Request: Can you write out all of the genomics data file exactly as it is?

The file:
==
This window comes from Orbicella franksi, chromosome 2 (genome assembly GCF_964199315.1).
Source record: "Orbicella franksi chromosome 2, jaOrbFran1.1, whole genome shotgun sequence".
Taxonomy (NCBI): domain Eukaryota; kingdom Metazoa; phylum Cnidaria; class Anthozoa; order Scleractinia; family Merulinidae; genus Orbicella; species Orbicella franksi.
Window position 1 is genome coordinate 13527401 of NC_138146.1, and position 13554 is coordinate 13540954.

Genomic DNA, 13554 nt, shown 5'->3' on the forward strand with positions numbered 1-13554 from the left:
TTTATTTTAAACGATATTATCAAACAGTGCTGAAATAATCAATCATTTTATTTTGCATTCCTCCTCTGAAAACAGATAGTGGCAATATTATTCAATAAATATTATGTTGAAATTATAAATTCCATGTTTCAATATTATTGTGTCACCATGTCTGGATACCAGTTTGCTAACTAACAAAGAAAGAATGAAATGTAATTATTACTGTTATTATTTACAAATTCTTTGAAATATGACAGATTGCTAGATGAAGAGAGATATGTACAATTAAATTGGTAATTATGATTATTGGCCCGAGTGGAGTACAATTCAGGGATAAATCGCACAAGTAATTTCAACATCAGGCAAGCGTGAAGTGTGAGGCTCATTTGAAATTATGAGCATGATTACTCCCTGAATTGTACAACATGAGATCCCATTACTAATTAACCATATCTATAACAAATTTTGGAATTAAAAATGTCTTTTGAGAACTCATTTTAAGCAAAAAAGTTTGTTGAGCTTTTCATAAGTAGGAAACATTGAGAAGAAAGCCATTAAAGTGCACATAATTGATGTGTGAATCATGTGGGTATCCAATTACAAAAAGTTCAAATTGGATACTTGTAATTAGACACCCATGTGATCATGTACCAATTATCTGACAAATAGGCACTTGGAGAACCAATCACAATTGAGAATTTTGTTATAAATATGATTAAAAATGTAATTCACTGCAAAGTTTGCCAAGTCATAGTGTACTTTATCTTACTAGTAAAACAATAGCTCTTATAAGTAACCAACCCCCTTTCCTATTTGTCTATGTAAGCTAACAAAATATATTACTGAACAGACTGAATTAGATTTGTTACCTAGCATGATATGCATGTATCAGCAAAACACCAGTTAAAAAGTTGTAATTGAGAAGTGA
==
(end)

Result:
This window comes from Orbicella franksi, chromosome 2 (genome assembly GCF_964199315.1).
Source record: "Orbicella franksi chromosome 2, jaOrbFran1.1, whole genome shotgun sequence".
Taxonomy (NCBI): domain Eukaryota; kingdom Metazoa; phylum Cnidaria; class Anthozoa; order Scleractinia; family Merulinidae; genus Orbicella; species Orbicella franksi.
Window position 1 is genome coordinate 13527401 of NC_138146.1, and position 13554 is coordinate 13540954.

Genomic DNA, 13554 nt, shown 5'->3' on the forward strand with positions numbered 1-13554 from the left:
TTTATTTTAAACGATATTATCAAACAGTGCTGAAATAATCAATCATTTTATTTTGCATTCCTCCTCTGAAAACAGATAGTGGCAATATTATTCAATAAATATTATGTTGAAATTATAAATTCCATGTTTCAATATTATTGTGTCACCATGTCTGGATACCAGTTTGCTAACTAACAAAGAAAGAATGAAATGTAATTATTACTGTTATTATTTACAAATTCTTTGAAATATGACAGATTGCTAGATGAAGAGAGATATGTACAATTAAATTGGTAATTATGATTATTGGCCCGAGTGGAGTACAATTCAGGGATAAATCGCACAAGTAATTTCAACATCAGGCAAGCGTGAAGTGTGAGGCTCATTTGAAATTATGAGCATGATTACTCCCTGAATTGTACAACATGAGATCCCATTACTAATTAACCATATCTATAACAAATTTTGGAATTAAAAATGTCTTTTGAGAACTCATTTTAAGCAAAAAAGTTTGTTGAGCTTTTCATAAGTAGGAAACATTGAGAAGAAAGCCATTAAAGTGCACATAATTGATGTGTGAATCATGTGGGTATCCAATTACAAAAAGTTCAAATTGGATACTTGTAATTAGACACCCATGTGATCATGTACCAATTATCTGACAAATAGGCACTTGGAGAACCAATCACAATTGAGAATTTTGTTATAAATATGATTAAAAATGTAATTCACTGCAAAGTTTGCCAAGTCATAGTGTACTTTATCTTACTAGTAAAACAATAGCTCTTATAAGTAACCAACCCCCTTTCCTATTTGTCTATGTAAGCTAACAAAATATATTACTGAACAGACTGAATTAGATTTGTTACCTAGCATGATATGCATGTATCAGCAAAACACCAGTTAAAAAGTTGTAATTGAGAAGTGA